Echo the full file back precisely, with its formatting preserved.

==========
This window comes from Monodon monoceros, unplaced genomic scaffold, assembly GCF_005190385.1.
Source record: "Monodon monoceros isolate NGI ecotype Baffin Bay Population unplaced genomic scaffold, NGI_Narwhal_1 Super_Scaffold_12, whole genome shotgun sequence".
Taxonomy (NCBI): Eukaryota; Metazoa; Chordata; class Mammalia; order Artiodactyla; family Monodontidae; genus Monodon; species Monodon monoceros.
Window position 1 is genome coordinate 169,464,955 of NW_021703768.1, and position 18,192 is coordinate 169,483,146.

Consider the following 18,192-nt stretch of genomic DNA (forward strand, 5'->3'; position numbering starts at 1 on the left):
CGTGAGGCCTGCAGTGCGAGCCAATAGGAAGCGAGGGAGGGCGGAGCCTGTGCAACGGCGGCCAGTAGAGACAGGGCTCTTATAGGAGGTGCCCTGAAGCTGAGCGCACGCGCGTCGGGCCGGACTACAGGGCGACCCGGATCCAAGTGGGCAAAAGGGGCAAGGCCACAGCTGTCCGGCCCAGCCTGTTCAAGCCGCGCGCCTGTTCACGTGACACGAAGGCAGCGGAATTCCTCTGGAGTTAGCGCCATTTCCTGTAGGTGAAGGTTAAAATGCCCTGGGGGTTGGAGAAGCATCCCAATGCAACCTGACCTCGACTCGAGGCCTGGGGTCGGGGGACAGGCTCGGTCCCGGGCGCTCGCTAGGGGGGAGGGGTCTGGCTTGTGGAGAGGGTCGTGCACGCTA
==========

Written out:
This window comes from Monodon monoceros, unplaced genomic scaffold, assembly GCF_005190385.1.
Source record: "Monodon monoceros isolate NGI ecotype Baffin Bay Population unplaced genomic scaffold, NGI_Narwhal_1 Super_Scaffold_12, whole genome shotgun sequence".
Taxonomy (NCBI): Eukaryota; Metazoa; Chordata; class Mammalia; order Artiodactyla; family Monodontidae; genus Monodon; species Monodon monoceros.
Window position 1 is genome coordinate 169,464,955 of NW_021703768.1, and position 18,192 is coordinate 169,483,146.

Consider the following 18,192-nt stretch of genomic DNA (forward strand, 5'->3'; position numbering starts at 1 on the left):
CGTGAGGCCTGCAGTGCGAGCCAATAGGAAGCGAGGGAGGGCGGAGCCTGTGCAACGGCGGCCAGTAGAGACAGGGCTCTTATAGGAGGTGCCCTGAAGCTGAGCGCACGCGCGTCGGGCCGGACTACAGGGCGACCCGGATCCAAGTGGGCAAAAGGGGCAAGGCCACAGCTGTCCGGCCCAGCCTGTTCAAGCCGCGCGCCTGTTCACGTGACACGAAGGCAGCGGAATTCCTCTGGAGTTAGCGCCATTTCCTGTAGGTGAAGGTTAAAATGCCCTGGGGGTTGGAGAAGCATCCCAATGCAACCTGACCTCGACTCGAGGCCTGGGGTCGGGGGACAGGCTCGGTCCCGGGCGCTCGCTAGGGGGGAGGGGTCTGGCTTGTGGAGAGGGTCGTGCACGCTA